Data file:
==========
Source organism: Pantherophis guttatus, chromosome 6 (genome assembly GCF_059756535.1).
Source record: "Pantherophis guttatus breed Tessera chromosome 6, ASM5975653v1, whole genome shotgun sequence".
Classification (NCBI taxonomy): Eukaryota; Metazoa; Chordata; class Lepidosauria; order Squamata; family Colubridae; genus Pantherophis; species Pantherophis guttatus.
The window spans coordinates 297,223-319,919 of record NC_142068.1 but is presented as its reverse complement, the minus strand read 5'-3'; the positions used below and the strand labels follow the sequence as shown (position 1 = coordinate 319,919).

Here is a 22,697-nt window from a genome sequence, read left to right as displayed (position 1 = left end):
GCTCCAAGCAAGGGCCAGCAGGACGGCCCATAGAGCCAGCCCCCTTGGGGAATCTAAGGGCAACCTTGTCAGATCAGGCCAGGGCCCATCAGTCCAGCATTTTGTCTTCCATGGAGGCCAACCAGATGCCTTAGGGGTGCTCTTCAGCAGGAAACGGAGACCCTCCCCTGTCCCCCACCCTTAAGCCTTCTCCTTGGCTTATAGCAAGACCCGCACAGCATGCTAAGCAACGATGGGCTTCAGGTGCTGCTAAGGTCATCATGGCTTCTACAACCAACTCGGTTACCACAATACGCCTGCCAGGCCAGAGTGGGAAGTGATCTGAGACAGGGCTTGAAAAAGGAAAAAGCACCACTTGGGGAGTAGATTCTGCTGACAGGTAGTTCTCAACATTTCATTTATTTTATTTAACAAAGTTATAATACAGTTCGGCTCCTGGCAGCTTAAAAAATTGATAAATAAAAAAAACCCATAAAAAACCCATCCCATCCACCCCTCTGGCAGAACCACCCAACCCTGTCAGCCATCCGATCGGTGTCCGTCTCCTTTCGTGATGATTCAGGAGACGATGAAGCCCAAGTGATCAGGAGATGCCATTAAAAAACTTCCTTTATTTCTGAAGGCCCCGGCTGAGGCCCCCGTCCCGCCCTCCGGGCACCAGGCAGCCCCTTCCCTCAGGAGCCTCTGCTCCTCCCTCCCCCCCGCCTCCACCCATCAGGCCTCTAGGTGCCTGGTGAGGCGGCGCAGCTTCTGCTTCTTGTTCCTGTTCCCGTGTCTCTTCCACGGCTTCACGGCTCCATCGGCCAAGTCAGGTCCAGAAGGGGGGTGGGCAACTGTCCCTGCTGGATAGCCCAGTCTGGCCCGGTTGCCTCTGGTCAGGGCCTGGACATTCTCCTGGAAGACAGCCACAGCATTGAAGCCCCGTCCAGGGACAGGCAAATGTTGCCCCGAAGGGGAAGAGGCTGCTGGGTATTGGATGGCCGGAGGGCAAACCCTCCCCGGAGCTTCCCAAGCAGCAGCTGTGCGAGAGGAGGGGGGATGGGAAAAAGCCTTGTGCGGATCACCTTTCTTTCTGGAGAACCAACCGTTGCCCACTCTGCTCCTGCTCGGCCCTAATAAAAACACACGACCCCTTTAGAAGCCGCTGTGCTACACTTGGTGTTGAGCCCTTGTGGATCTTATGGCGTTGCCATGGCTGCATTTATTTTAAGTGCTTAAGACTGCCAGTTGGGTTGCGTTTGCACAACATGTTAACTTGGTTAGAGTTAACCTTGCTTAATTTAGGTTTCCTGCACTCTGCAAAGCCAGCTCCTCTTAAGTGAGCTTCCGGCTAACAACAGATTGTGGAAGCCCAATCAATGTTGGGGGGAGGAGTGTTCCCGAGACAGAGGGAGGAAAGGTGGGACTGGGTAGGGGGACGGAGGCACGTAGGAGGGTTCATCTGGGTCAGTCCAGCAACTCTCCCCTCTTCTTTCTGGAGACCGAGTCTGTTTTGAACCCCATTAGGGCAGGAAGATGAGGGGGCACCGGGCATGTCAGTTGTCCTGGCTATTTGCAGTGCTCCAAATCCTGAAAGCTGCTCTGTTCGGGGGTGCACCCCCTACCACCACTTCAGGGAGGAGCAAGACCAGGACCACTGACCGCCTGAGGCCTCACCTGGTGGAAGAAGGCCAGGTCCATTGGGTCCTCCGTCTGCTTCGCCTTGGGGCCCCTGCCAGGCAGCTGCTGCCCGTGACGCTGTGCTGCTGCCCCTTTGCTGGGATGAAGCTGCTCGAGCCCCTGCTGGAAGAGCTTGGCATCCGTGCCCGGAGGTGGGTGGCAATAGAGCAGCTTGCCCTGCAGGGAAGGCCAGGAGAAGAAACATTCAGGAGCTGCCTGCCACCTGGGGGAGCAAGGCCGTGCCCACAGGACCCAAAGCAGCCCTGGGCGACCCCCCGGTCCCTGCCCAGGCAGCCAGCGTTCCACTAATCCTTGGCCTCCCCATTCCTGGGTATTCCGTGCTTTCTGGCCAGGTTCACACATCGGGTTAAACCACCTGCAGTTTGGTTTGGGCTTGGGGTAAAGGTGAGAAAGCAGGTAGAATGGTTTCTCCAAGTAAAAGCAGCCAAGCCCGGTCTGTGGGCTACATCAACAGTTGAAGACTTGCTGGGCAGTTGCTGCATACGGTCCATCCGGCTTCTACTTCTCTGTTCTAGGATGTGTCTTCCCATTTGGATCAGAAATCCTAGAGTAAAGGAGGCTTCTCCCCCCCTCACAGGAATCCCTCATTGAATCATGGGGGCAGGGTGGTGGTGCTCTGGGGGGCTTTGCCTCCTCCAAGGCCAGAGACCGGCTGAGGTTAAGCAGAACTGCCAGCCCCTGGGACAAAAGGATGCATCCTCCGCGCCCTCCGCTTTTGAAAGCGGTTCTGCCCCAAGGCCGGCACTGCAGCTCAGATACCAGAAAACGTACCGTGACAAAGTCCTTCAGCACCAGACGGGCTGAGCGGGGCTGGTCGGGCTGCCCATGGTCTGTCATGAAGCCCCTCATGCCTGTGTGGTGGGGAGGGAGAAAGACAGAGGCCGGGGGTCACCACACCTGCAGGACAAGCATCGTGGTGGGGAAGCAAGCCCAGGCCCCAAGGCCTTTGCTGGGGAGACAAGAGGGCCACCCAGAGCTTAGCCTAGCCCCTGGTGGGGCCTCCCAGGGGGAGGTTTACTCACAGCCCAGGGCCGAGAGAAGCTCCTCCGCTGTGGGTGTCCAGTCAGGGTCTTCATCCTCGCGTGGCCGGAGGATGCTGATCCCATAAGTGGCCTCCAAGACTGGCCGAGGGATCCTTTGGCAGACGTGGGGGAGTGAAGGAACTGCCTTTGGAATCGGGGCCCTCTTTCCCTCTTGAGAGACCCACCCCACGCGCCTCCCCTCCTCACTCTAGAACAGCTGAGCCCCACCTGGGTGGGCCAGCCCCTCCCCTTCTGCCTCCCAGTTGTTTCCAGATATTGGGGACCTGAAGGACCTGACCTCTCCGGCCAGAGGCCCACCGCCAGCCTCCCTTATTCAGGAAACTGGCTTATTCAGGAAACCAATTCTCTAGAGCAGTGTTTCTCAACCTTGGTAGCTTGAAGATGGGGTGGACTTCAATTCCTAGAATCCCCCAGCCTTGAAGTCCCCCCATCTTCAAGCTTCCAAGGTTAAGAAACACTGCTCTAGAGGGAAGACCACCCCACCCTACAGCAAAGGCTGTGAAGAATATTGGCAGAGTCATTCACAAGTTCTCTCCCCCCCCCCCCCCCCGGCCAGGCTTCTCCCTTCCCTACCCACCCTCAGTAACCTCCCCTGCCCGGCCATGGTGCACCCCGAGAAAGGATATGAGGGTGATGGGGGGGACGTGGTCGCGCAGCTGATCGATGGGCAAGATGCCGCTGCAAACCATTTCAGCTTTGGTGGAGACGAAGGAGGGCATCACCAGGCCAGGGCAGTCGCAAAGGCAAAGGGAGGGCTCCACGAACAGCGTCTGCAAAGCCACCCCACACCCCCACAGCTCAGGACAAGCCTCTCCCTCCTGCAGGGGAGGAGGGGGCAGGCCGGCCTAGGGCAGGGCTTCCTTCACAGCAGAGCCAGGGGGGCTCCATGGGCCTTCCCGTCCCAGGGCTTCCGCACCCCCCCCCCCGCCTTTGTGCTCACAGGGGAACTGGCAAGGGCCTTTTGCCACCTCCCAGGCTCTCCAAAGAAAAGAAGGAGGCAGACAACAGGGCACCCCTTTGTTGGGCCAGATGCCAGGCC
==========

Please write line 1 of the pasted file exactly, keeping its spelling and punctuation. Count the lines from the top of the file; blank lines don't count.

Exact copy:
Source organism: Pantherophis guttatus, chromosome 6 (genome assembly GCF_059756535.1).